Off the Case

Deputy DAs Removed Due to Book, Film Projects

by Martha Sadler

The California Second District Court of Appeal delivered a
one-two punch to the Santa Barbara County District Attorney’s
office this week, removing two top prosecutors from cases at the
request of criminal defendants. In each case, prosecutors were
engaged before or during trial in producing commercial works of
fiction — a novel in one case, a movie in the other — based on the
crimes they accused the defendants of having committed. The
justices found it was “unlikely” that the defendants would receive
fair trials at the hands of those prosecutors.

The first defendant was Massey Harushi Haraguchi, who faced
trial on charges of raping a woman too drunk to give legal consent.
At the same time that she was prosecuting Haraguchi, Senior Deputy
District Attorney Joyce Dudley was writing and promoting
Intoxicating Agent, a self-published novel about rape by
intoxication. Dudley’s novel stars a fictional protagonist — Santa
Barbara County Deputy District Attorney Jordon Danner — who Dudley
acknowledged was a “pumped-up version” of herself. She argued that
the novel was not based on the Haraguchi case, but the justices

The justices were chagrined at the fictional prosecutor’s
description of the fictional defendant as “a dirt bag,”
“despicable,” “felony ugly,” “a pig,” and “a heartless bastard.”
“These stereotypical generalizations have no place in a current
public prosecutor’s thinking,” the justices wrote, adding that
there is a “reasonable possibility that Dudley’s perspective of the
criminal justice system, like Danner’s, is so one-sided … that she
may not exercise her discretionary functions in an even-handed
manner.” The justices were also concerned that Dudley might not
accept a reasonable settlement offer because a negotiated
settlement would “garner no laurels” or publicity for her book.
They ruled that she had a disabling conflict of interest between
her prosecutorial duty on the one hand and her pursuit of “fame and
fortune” on the other. All that being said, the justices added in a
footnote that their “opinion should not be construed as an attack
on the character of the prosecutor. We view Dudley’s conduct as a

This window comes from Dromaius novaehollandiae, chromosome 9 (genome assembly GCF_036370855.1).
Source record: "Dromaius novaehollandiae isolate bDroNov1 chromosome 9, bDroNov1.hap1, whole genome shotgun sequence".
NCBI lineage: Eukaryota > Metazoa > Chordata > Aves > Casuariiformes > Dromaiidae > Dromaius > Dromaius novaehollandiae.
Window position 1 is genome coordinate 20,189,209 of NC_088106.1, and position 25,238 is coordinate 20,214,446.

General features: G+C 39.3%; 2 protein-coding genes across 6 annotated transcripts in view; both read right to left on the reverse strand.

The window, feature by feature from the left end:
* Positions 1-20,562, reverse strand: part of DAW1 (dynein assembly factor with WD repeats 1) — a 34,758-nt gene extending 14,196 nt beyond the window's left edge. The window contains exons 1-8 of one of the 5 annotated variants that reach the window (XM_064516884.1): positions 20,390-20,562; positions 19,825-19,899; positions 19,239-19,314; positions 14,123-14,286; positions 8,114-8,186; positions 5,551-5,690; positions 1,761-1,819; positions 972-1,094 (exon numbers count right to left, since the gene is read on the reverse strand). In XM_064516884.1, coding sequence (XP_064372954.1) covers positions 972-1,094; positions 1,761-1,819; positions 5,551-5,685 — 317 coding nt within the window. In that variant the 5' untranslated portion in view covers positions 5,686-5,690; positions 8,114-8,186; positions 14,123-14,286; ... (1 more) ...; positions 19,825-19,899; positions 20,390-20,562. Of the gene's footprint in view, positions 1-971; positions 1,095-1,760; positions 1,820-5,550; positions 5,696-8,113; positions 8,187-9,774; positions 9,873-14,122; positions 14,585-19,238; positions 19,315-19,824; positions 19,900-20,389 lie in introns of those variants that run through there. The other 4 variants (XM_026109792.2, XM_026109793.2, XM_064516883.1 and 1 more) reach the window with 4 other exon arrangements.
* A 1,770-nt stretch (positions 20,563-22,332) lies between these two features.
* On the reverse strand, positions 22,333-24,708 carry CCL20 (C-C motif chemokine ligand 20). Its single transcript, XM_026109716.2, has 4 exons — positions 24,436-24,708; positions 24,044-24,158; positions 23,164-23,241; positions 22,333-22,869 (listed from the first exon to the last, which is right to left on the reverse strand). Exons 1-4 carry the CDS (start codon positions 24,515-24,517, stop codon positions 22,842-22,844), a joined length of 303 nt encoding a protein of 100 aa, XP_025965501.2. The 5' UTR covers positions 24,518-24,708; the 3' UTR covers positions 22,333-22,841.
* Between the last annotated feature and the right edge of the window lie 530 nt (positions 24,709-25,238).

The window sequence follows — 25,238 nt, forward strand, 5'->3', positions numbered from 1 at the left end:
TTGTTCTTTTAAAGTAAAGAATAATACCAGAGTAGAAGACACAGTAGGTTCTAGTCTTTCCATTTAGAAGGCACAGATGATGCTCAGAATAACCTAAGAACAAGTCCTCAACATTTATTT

single lapse of judgment.”

The other defendant who won a recusal was Jesse James Hollywood,
charged with masterminding the 2000 kidnap-murder of 15-year-old
Nicholas Markowitz. Deputy District Attorney Ron Zonen cooperated
with writer-director Nick Cassavetes to produce Alpha Dog, a movie
based on the killing. Zonen — a colleague of Dudley’s — was not
seeking fame and fortune when he acted as a consultant on Alpha
Dog, according to the appeal court. However, the justices ruled
that his participation in the movie constituted an overzealous
effort to capture Hollywood, who was still at large when Cassavetes
approached Zonen.

But Zonen’s efforts proved problematic. First, the movie — which
has yet to be released even though Hollywood was captured in
2005 — turned out not to include even a photograph of the real
Hollywood. Secondly, Zonen — by his own admission — handed over to
the filmmakers confidential documents including rap sheets, witness
phone numbers, and a psychiatric report. One of the filmmakers,
Michael Mehan, discussed the case with Zonen after interviewing the
witnesses, potentially violating the defense’s right to discovery
of the same evidence to which the prosecutor is privy. Mehan then
refused to give a declaration to Hollywood’s defense counsel for
fear of putting Zonen in an awkward circumstance, and he also
refused to turn over to the court the materials Zonen had given

The situation is rich with opportunities for appeal if Hollywood
is convicted, the justices opined — all the more so because it is a
death penalty case, with automatic appeals. “To say that Zonen went
too far in his attempt to apprehend the petitioner is an
understatement,” wrote the justices, who added that they did not
want to “embolden other prosecutors to assist the media in the
public vilification of a defendant in a case which is yet to be

The court did not issue any general rulings that would forbid
prosecuting attorneys from writing novels or consulting on movies,
though it did express concern that the jury pools would be tainted
in both cases, and opined that prosecutors should not try cases in
the media. The two cases were characterized as precedent-setting,
and the court’s rulings were published for future citation in
similar cases. Both criminal cases will now return to Superior
Court to be prosecuted by other members of the District Attorney’s


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